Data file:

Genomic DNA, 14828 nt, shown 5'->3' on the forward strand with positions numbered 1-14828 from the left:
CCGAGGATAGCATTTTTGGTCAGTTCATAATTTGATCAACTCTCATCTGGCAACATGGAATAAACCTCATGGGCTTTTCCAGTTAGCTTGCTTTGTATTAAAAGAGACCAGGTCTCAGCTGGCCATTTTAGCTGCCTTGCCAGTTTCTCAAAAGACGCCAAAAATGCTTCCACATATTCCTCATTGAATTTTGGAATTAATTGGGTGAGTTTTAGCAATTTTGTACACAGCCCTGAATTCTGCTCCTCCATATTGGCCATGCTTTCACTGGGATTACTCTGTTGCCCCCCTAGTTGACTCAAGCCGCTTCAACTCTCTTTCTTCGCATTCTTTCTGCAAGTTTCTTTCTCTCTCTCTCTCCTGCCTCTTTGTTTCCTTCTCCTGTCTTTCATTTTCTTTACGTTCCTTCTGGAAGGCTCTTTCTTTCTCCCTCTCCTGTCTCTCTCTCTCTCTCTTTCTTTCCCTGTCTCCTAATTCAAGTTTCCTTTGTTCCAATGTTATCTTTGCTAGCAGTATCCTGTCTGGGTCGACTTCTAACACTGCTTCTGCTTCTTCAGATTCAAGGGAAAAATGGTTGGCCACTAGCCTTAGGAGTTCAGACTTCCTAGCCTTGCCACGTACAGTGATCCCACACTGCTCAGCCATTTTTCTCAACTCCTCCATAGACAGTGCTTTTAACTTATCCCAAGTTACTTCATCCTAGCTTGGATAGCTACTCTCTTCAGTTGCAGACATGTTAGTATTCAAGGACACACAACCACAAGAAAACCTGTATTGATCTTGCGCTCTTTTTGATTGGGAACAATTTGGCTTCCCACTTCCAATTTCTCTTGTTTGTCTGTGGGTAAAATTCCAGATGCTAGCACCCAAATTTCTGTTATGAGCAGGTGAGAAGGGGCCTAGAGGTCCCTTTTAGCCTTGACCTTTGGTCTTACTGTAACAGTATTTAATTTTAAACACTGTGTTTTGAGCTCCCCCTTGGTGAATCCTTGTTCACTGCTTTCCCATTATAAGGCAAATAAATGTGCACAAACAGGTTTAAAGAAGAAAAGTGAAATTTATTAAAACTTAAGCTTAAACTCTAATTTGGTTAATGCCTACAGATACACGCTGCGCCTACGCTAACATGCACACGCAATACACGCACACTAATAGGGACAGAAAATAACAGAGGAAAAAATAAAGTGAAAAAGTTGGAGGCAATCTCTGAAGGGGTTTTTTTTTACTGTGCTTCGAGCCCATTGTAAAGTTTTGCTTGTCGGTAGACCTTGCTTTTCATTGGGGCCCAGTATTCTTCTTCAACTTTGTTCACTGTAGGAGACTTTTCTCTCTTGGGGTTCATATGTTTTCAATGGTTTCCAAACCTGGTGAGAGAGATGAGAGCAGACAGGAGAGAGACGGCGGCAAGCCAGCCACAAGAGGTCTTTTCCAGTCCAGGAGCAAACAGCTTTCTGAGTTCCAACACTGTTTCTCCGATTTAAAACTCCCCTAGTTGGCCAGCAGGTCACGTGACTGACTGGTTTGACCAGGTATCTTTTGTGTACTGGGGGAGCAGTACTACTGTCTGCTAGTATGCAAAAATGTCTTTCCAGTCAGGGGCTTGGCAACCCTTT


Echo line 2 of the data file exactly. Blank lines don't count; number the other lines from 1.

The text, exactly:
CCGAGGATAGCATTTTTGGTCAGTTCATAATTTGATCAACTCTCATCTGGCAACATGGAATAAACCTCATGGGCTTTTCCAGTTAGCTTGCTTTGTATTAAAAGAGACCAGGTCTCAGCTGGCCATTTTAGCTGCCTTGCCAGTTTCTCAAAAGACGCCAAAAATGCTTCCACATATTCCTCATTGAATTTTGGAATTAATTGGGTGAGTTTTAGCAATTTTGTACACAGCCCTGAATTCTGCTCCTCCATATTGGCCATGCTTTCACTGGGATTACTCTGTTGCCCCCCTAGTTGACTCAAGCCGCTTCAACTCTCTTTCTTCGCATTCTTTCTGCAAGTTTCTTTCTCTCTCTCTCTCCTGCCTCTTTGTTTCCTTCTCCTGTCTTTCATTTTCTTTACGTTCCTTCTGGAAGGCTCTTTCTTTCTCCCTCTCCTGTCTCTCTCTCTCTCTCTTTCTTTCCCTGTCTCCTAATTCAAGTTTCCTTTGTTCCAATGTTATCTTTGCTAGCAGTATCCTGTCTGGGTCGACTTCTAACACTGCTTCTGCTTCTTCAGATTCAAGGGAAAAATGGTTGGCCACTAGCCTTAGGAGTTCAGACTTCCTAGCCTTGCCACGTACAGTGATCCCACACTGCTCAGCCATTTTTCTCAACTCCTCCATAGACAGTGCTTTTAACTTATCCCAAGTTACTTCATCCTAGCTTGGATAGCTACTCTCTTCAGTTGCAGACATGTTAGTATTCAAGGACACACAACCACAAGAAAACCTGTATTGATCTTGCGCTCTTTTTGATTGGGAACAATTTGGCTTCCCACTTCCAATTTCTCTTGTTTGTCTGTGGGTAAAATTCCAGATGCTAGCACCCAAATTTCTGTTATGAGCAGGTGAGAAGGGGCCTAGAGGTCCCTTTTAGCCTTGACCTTTGGTCTTACTGTAACAGTATTTAATTTTAAACACTGTGTTTTGAGCTCCCCCTTGGTGAATCCTTGTTCACTGCTTTCCCATTATAAGGCAAATAAATGTGCACAAACAGGTTTAAAGAAGAAAAGTGAAATTTATTAAAACTTAAGCTTAAACTCTAATTTGGTTAATGCCTACAGATACACGCTGCGCCTACGCTAACATGCACACGCAATACACGCACACTAATAGGGACAGAAAATAACAGAGGAAAAAATAAAGTGAAAAAGTTGGAGGCAATCTCTGAAGGGGTTTTTTTTTACTGTGCTTCGAGCCCATTGTAAAGTTTTGCTTGTCGGTAGACCTTGCTTTTCATTGGGGCCCAGTATTCTTCTTCAACTTTGTTCACTGTAGGAGACTTTTCTCTCTTGGGGTTCATATGTTTTCAATGGTTTCCAAACCTGGTGAGAGAGATGAGAGCAGACAGGAGAGAGACGGCGGCAAGCCAGCCACAAGAGGTCTTTTCCAGTCCAGGAGCAAACAGCTTTCTGAGTTCCAACACTGTTTCTCCGATTTAAAACTCCCCTAGTTGGCCAGCAGGTCACGTGACTGACTGGTTTGACCAGGTATCTTTTGTGTACTGGGGGAGCAGTACTACTGTCTGCTAGTATGCAAAAATGTCTTTCCAGTCAGGGGCTTGGCAACCCTTT